# Proof engineering for large-scale verification projects

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Software controls many aspects of our daily lives, thus, software correctness is of utmost importance. One way to develop correct-by-construction software is by using proof assistants, i.e., writing machine-checked proofs of correctness at the level of executable code. Although the obtained guarantees via such development are highly desirable, proof assistants are not currently well adapted to large-scale software development, and are expensive to use in terms of both time and expertise. In particular, the productivity of proof engineers is lowered by inadequate interfaces, processes, and tool support, which lone expert users may not be hindered by, but become serious problems in large-scale projects with many contributors.

This dissertation shows that research in traditional software engineering can improve productivity considerably in large-scale verification projects that use proof assistants and facilitate proliferation of formally verified software. Specifically, this dissertation, inspired by research in the software engineering area on regression testing, software evolution, and mutation testing, presents three main bodies of research with the goal to speed up proof checking and help proof engineers to evaluate the quality of their verification projects.

First, this dissertation introduces regression proof selection, a technique that tracks fine-grained dependencies between Coq definitions, propositions, and proofs, and only checks those proofs affected by changes between two revisions. We instantiate the technique in a tool dubbed iCoq. We applied iCoq to track dependencies across many revisions in several large Coq projects and measured the time savings compared to proof checking from scratch and when using Coq’s timestamp-based toolchain for incremental proof checking. Our results show that proof checking with iCoq is up to 10 times faster than the former and up to 3 times faster than the latter.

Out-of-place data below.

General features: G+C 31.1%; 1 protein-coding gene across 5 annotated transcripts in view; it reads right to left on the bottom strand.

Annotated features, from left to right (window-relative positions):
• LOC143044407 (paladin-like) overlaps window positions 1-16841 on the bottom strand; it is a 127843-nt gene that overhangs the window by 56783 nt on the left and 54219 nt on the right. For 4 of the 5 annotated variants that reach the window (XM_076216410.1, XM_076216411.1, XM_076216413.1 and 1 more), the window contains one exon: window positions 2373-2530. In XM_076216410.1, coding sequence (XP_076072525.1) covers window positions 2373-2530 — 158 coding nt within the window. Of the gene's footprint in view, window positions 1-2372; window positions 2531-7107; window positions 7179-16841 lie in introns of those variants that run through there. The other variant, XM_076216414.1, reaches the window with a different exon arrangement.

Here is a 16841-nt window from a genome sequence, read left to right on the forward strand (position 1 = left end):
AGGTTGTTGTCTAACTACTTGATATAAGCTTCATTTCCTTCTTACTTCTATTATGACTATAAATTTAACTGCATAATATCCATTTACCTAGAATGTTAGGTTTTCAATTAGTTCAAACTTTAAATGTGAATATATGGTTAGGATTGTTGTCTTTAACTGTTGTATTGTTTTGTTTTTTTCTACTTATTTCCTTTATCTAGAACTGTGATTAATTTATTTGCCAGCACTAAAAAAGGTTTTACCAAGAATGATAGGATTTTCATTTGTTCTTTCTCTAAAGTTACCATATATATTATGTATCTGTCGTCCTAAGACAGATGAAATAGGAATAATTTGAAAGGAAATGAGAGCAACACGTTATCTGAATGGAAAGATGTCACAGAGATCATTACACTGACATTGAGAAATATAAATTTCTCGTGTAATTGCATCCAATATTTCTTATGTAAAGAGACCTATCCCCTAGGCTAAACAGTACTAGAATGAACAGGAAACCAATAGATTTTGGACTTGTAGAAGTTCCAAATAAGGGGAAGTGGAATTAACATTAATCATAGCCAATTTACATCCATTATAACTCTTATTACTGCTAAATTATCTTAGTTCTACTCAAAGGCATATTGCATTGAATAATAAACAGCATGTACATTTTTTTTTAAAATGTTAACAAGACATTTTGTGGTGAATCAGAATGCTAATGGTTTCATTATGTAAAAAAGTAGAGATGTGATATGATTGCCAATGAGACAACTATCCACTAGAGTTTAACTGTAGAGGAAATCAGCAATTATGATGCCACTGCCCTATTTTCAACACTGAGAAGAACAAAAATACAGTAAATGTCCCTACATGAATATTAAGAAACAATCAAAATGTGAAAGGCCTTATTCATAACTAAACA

Second, this dissertation describes the design and implementation of piCoq, a set of techniques that blend the power of parallel proof checking and proof selection. piCoq can track dependencies between files, definitions, and lemmas and perform parallel checking of only those files or proofs affected by changes between two project revisions. We applied piCoq to perform regression proving over many revisions of several large open source projects. Our results indicate that proof-level parallelism and proof selection is consistently much faster than both sequential checking from scratch and sequential checking with proof selection. In particular, 4-way parallelization is up to 28.6 times faster than the former, and up to 2.8 times faster than the latter.

Third, this dissertation introduces mutation proving, a technique for analyzing quality of verification projects that use proof assistants. We implemented our technique for the Coq proof assistant in a tool dubbed mCoq. mCoq applies a set of mutation operators to Coq functions and datatypes, and then checks proofs of lemmas affected by operator application. We applied mCoq to several medium and large scale Coq projects, and recorded whether proofs passed or failed when applying different mutation operators. We then qualitatively analyzed the failed proofs, and found several examples of weak and incomplete specifications.